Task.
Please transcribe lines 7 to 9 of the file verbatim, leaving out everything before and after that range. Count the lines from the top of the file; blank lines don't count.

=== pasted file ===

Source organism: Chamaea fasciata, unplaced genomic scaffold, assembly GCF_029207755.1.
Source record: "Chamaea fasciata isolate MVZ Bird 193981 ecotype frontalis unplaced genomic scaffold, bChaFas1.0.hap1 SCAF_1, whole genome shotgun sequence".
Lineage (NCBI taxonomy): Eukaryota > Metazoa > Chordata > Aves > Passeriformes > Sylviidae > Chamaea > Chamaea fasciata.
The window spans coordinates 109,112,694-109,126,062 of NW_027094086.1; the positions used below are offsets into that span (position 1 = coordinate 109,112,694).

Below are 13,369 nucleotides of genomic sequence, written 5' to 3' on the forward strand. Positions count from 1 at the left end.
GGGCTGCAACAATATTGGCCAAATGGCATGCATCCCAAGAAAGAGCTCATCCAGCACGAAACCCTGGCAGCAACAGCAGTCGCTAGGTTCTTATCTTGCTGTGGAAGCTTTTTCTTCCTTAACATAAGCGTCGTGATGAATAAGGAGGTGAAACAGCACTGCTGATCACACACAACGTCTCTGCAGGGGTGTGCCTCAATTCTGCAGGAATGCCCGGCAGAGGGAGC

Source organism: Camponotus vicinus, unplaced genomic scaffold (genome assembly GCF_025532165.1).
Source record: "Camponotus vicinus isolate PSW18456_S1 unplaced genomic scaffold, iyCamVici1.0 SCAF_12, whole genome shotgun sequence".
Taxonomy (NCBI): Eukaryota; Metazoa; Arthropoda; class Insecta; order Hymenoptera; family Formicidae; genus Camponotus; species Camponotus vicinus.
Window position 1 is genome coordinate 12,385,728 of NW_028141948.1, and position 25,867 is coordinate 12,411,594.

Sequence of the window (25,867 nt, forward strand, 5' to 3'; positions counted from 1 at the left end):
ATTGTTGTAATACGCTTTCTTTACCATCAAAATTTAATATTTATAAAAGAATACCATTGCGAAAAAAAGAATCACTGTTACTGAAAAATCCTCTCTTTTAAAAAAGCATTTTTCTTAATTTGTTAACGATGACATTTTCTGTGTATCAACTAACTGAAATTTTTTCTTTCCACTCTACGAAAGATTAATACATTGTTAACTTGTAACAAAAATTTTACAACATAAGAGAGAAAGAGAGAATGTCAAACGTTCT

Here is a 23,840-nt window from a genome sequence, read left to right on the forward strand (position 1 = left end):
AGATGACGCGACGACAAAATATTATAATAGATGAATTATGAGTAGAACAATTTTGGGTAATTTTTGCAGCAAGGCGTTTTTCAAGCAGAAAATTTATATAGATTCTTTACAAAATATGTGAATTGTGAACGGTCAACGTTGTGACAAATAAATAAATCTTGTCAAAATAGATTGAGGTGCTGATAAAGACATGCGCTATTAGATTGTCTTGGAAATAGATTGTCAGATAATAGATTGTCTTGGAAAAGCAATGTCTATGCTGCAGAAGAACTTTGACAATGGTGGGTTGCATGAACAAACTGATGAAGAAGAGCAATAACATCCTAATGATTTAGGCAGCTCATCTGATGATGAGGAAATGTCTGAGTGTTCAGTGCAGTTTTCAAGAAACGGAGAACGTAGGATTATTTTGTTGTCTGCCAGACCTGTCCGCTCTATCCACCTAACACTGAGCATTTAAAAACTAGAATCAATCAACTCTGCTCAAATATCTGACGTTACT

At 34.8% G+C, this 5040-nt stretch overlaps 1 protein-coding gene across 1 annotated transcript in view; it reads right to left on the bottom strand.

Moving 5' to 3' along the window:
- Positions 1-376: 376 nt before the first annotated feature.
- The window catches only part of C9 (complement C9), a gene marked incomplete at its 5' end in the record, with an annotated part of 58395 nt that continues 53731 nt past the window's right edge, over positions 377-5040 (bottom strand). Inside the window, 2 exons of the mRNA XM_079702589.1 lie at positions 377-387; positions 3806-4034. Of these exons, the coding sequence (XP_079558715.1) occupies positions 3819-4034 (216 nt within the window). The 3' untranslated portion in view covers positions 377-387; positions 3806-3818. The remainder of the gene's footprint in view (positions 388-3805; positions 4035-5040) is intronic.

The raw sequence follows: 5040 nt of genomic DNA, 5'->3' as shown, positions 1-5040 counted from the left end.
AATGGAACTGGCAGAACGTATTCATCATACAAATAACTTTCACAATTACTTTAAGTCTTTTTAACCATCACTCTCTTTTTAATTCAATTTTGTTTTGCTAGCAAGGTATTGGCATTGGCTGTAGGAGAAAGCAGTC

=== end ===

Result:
Source organism: Camponotus vicinus, unplaced genomic scaffold (genome assembly GCF_025532165.1).
Source record: "Camponotus vicinus isolate PSW18456_S1 unplaced genomic scaffold, iyCamVici1.0 SCAF_12, whole genome shotgun sequence".
Taxonomy (NCBI): Eukaryota; Metazoa; Arthropoda; class Insecta; order Hymenoptera; family Formicidae; genus Camponotus; species Camponotus vicinus.